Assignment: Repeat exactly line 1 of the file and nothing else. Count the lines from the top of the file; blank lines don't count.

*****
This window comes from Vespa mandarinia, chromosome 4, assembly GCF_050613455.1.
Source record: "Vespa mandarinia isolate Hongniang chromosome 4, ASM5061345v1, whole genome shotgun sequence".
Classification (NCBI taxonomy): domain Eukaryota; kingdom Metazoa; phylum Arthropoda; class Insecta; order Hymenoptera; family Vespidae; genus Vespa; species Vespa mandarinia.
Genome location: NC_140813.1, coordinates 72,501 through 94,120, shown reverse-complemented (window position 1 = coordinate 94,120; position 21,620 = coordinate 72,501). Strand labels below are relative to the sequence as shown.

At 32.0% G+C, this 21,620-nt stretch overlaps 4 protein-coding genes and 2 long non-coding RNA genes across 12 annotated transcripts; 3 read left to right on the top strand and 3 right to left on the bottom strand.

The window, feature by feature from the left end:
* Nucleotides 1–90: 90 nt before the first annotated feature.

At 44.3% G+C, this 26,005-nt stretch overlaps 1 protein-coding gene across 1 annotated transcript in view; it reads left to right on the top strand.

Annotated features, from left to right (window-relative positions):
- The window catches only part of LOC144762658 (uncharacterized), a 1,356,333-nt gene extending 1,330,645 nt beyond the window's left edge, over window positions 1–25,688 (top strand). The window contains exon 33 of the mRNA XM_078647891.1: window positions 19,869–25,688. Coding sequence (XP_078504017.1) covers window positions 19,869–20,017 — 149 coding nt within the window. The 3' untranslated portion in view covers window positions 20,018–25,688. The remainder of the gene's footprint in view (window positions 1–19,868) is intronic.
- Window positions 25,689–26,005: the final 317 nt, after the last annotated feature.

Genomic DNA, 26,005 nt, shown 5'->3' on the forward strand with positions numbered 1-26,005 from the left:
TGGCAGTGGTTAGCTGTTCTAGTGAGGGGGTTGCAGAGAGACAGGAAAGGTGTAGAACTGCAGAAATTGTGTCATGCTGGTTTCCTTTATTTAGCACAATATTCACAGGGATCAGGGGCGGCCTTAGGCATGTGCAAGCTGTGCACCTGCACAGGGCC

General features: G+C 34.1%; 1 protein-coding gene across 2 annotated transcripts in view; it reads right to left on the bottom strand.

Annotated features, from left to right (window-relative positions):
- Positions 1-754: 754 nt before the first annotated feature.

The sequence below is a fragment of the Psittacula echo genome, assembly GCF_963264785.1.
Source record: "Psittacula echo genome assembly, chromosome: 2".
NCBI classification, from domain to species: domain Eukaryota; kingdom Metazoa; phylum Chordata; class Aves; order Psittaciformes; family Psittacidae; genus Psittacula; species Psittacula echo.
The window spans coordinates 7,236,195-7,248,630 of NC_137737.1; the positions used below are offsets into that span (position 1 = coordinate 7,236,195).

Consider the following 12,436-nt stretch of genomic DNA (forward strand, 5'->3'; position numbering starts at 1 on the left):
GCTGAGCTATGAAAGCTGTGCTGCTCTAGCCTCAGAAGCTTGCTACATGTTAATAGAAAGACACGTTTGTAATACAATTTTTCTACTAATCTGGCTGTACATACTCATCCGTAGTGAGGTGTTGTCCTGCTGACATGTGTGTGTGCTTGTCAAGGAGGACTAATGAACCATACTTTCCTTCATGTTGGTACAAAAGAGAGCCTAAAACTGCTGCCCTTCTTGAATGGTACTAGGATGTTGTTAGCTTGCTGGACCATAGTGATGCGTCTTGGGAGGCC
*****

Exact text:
This window comes from Vespa mandarinia, chromosome 4, assembly GCF_050613455.1.